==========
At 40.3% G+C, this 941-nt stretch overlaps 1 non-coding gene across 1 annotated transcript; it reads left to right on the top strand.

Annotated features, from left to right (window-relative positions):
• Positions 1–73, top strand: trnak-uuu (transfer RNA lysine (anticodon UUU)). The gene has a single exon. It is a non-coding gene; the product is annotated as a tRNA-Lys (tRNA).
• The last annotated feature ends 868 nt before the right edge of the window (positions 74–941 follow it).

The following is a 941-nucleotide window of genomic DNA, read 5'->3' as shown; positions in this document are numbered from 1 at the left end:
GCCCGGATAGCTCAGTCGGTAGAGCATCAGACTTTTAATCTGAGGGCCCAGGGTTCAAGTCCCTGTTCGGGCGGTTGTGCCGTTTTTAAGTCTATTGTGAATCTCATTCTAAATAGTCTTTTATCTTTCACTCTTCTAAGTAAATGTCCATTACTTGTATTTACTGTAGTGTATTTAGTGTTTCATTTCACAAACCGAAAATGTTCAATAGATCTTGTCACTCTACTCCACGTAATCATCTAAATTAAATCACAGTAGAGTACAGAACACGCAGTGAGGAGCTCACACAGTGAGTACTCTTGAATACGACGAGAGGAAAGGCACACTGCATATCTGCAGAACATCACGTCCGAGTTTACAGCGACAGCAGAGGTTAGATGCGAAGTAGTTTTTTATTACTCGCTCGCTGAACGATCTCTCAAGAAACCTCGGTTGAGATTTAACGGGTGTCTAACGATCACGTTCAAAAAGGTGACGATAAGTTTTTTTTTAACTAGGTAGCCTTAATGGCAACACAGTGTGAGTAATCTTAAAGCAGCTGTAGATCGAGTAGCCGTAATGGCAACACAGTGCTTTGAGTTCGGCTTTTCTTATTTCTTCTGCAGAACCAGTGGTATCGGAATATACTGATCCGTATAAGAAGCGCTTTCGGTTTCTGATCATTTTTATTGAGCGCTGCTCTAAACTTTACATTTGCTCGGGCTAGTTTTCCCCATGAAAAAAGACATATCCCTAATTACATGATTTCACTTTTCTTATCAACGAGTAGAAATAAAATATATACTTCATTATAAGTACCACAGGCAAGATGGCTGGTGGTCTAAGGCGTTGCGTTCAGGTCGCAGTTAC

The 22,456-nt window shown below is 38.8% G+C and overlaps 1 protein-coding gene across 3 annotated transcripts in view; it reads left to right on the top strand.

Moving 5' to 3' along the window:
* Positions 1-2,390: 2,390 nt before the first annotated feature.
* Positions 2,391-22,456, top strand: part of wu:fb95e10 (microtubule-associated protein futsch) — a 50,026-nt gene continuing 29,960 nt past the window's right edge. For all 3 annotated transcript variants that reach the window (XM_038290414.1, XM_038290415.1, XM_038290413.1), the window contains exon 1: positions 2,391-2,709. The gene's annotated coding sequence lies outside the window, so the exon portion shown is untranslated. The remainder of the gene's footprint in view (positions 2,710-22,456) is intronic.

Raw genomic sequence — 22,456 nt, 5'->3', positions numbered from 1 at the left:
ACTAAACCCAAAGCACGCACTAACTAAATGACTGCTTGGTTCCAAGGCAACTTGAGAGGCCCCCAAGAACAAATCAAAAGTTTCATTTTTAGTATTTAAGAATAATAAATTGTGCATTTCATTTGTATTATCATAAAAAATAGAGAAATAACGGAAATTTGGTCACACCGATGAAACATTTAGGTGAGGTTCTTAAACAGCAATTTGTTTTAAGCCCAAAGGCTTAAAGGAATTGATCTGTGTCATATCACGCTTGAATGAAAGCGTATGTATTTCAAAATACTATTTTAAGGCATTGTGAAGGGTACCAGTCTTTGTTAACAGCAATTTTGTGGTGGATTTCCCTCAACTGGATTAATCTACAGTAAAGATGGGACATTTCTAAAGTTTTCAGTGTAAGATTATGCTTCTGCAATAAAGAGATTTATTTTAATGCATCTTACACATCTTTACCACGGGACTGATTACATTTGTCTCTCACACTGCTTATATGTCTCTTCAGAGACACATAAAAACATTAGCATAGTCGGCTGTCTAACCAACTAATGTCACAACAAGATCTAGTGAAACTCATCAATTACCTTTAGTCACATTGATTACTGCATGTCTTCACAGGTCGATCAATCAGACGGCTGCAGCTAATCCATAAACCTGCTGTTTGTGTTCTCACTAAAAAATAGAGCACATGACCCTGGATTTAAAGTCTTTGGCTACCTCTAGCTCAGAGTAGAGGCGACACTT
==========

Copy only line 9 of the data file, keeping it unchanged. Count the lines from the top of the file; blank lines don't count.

* Positions 1-2,390: 2,390 nt before the first annotated feature.